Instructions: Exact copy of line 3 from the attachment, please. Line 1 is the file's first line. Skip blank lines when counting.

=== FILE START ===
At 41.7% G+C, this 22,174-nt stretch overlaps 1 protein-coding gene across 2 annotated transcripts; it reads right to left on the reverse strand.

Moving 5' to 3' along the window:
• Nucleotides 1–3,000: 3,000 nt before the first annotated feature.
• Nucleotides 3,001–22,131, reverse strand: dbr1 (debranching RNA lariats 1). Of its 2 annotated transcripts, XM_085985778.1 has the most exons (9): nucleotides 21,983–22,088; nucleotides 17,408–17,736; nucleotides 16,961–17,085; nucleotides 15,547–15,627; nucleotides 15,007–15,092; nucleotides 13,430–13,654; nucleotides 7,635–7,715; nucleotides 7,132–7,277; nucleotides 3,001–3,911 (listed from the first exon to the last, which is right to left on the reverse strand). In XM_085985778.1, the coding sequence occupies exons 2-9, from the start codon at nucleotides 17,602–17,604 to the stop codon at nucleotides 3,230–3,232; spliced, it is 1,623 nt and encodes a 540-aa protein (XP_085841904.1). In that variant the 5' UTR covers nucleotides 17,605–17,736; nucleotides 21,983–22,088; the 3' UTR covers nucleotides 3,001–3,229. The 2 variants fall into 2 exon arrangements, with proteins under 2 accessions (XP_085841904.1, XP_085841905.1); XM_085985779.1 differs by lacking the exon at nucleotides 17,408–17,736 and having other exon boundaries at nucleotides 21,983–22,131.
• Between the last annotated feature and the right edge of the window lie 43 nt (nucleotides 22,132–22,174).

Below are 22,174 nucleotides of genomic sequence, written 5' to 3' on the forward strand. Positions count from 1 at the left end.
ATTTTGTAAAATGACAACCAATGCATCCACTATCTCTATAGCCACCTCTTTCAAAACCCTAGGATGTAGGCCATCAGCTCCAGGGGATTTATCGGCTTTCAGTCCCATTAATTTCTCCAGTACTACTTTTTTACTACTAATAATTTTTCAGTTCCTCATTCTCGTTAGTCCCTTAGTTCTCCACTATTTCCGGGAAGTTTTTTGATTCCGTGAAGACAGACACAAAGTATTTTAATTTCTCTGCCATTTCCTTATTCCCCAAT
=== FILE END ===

• Nucleotides 1–3,000: 3,000 nt before the first annotated feature.